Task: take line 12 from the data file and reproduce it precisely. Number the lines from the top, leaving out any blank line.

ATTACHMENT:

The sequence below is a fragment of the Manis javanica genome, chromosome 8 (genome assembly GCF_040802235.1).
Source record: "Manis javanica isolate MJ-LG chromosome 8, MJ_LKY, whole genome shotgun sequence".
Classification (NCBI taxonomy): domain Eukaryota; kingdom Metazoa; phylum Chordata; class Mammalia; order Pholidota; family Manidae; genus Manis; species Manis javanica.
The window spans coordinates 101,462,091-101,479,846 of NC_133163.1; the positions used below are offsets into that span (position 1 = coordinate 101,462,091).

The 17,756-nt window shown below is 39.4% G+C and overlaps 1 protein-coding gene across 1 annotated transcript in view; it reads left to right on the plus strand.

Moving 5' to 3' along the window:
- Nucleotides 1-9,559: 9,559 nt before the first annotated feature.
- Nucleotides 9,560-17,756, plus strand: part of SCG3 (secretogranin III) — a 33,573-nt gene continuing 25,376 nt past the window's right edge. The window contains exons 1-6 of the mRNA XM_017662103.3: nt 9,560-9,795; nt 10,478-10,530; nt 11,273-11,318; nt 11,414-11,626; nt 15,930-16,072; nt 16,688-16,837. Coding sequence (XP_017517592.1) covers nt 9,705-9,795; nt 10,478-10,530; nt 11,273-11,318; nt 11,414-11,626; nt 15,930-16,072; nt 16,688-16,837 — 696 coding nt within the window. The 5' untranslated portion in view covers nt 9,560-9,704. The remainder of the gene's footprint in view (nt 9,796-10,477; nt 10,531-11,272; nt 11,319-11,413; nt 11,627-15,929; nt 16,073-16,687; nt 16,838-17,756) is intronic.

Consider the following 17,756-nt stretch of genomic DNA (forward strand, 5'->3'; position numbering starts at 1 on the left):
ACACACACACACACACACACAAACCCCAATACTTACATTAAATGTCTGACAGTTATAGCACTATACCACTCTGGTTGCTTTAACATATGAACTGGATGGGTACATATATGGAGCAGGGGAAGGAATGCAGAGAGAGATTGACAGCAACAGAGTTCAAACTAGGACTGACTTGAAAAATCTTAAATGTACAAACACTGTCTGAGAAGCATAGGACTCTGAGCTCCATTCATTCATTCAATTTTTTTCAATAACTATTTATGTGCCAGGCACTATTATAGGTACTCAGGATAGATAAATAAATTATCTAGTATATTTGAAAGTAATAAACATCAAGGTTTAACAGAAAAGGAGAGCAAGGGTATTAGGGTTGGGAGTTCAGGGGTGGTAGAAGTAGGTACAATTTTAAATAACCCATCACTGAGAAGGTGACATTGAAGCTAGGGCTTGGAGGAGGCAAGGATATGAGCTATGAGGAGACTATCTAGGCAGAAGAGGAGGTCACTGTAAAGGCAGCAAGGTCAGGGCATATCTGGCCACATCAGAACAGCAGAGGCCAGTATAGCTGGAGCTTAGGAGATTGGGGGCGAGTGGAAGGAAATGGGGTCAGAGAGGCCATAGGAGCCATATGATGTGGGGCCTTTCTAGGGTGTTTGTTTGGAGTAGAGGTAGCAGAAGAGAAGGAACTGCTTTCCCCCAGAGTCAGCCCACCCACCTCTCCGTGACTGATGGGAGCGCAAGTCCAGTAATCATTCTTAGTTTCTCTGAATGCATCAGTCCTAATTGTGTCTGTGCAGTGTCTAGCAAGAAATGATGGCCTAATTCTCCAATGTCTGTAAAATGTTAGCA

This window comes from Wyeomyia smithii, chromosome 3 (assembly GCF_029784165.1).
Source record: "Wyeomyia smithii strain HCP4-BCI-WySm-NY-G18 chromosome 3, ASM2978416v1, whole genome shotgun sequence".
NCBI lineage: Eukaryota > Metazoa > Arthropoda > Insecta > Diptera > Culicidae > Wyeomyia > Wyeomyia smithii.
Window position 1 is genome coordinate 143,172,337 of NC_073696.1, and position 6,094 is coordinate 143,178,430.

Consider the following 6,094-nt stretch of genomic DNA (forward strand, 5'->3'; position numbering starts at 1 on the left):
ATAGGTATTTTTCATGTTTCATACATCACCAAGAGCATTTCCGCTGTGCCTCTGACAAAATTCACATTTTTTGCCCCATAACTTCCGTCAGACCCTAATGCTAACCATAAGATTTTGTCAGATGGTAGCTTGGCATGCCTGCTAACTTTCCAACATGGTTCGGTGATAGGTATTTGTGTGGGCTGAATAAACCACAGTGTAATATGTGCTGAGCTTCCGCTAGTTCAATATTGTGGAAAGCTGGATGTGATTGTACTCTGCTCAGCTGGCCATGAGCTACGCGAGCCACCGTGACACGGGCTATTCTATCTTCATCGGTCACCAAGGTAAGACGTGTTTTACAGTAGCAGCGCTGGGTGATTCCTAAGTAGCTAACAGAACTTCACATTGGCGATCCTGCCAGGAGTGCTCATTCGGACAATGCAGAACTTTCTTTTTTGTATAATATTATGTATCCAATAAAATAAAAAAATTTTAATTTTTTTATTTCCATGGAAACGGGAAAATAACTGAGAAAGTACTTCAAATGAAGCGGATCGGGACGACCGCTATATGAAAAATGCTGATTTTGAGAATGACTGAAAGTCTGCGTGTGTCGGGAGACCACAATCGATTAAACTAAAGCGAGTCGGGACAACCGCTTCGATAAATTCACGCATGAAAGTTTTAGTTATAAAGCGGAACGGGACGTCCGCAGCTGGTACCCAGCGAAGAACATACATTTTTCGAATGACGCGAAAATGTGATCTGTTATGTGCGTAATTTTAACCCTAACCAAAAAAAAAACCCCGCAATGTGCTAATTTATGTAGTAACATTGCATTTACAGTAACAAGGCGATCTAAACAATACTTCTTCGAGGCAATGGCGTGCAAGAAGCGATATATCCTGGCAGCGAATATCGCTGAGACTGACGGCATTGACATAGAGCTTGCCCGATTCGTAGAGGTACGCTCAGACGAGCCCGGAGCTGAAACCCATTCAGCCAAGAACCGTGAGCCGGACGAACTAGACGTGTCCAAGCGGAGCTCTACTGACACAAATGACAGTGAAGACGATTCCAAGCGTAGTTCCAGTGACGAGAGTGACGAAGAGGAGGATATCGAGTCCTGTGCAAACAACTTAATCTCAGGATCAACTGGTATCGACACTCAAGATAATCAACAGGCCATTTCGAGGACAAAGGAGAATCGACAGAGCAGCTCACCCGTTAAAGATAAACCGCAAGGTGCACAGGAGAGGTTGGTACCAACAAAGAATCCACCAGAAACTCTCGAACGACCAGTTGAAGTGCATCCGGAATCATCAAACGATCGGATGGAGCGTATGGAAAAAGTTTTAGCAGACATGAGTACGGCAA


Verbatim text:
Source record: "Wyeomyia smithii strain HCP4-BCI-WySm-NY-G18 chromosome 3, ASM2978416v1, whole genome shotgun sequence".